Aucamon gave the situation as if he were the disinterested foreman of a jury handing down a sentence, and by the time he was finished they were all matching Gage’s pace.
They did not speak again until the night was so advanced that they could not go on anymore, even by the moonlight. When they did take up again it was around a low haphazard fire, not even dug in, and they did not speak of Io, but of their most immediate problem.
Perhaps the only thing that could have stopped Gage in his state was that David could not go on. Early in the day, and through most of it, he had clung in syncope to Steinar’s neck, thick drool running down the neck of his Hercules, babbling to his brother in the way they had spoken when Andrew had lost his leg and was recovering in the dim and anguishing light of his room. But as the night had drawn on he had become suddenly erect, tense, nervously looking at every until finally he was pushing himself off of Steinar’s shoulders acrobatically with the palms of both hands. When at last he’d gotten free he’d fled from them, dashing for the shadow of a nearby rock like an insect. He’d landed against it with a hollow sound, drawn his knees in, and refused to budge since. They entreated him to take water, but he only drew farther into himself as if they were not his friends, but beasts come from the night amidst the trees, and the trees themselves to wanted at him. At the offer of water the fear had left him, supplanted by violent snaps that forced anyone who came near back and checking for all of their fingers. Though they tried not to think it, he seemed more like a georgian than a man now, and they all began to wonder if perhaps that primal contagion that had first made those creatures still lived on deep underground; then, at that they could not help but to eye Michael warily, watching for the same signs, and then, of course, each other.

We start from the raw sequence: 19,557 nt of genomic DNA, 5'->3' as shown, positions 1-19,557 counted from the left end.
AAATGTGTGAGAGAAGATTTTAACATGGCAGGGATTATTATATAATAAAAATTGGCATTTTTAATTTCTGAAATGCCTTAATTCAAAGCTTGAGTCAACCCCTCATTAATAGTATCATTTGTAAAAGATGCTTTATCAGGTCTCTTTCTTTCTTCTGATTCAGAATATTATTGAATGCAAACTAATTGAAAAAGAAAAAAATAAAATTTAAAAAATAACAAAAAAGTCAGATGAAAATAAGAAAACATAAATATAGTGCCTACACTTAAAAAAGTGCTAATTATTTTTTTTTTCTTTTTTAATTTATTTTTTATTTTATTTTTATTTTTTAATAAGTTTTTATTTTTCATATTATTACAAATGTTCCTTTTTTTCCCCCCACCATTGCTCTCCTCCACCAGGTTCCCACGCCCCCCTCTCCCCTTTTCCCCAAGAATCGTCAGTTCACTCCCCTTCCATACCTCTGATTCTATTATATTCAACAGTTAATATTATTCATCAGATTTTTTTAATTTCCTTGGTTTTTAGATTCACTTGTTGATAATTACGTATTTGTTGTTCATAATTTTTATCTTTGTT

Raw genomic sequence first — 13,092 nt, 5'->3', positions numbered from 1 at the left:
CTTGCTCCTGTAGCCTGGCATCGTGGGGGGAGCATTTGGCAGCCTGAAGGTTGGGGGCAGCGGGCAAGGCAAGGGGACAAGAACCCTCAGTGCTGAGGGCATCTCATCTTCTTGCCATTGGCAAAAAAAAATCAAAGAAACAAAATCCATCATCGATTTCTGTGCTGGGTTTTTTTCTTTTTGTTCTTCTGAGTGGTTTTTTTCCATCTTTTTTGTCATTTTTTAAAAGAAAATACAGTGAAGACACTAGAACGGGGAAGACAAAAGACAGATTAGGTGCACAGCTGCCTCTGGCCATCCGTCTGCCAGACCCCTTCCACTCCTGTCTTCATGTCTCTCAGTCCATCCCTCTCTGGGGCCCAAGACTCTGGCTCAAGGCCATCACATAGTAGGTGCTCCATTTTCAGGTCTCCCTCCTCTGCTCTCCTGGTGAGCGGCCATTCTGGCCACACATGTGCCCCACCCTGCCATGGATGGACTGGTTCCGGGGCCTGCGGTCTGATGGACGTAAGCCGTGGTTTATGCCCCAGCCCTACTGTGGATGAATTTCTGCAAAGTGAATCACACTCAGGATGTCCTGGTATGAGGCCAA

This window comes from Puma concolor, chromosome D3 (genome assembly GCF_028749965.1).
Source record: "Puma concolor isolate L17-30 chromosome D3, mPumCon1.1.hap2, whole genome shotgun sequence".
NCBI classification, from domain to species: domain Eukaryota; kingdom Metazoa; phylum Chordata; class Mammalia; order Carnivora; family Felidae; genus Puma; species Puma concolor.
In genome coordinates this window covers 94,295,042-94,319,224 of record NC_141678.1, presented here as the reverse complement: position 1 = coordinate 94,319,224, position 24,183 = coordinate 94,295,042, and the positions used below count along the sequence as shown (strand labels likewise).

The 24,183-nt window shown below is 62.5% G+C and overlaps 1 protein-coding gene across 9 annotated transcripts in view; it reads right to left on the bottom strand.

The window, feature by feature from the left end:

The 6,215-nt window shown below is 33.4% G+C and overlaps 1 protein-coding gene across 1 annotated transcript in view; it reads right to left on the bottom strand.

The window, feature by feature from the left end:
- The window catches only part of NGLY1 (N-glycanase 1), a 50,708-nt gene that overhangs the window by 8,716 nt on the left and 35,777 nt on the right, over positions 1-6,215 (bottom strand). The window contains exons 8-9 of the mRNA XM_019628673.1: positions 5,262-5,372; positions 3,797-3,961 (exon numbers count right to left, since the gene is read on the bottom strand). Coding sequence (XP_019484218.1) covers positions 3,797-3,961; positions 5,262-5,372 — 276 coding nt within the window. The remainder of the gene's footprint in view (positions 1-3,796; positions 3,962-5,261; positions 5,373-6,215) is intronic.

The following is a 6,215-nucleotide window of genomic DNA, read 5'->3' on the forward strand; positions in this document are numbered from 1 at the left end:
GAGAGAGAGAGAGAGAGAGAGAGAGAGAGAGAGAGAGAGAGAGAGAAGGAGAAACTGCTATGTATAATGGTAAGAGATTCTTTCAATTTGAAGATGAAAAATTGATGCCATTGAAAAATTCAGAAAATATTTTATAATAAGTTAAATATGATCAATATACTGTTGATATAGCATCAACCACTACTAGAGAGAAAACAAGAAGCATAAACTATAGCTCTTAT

They built the fire weak, and as close to them as he would allow, but even as his rage was exhausted into an almost catatonia, he would not leave the shadow of the rock. There he remained, shaking and sweating and clutching himself, looking and seeing nothing, and taking on the tense appearance of a damp mushroom.
When he rolled noiselessly onto his side, nearly aspirating on the copious foam between his teeth, and his milky eyes rolled back into his head, they cautiously approached until they were close enough to throw a blanket over him for their own protection, then dragged him out.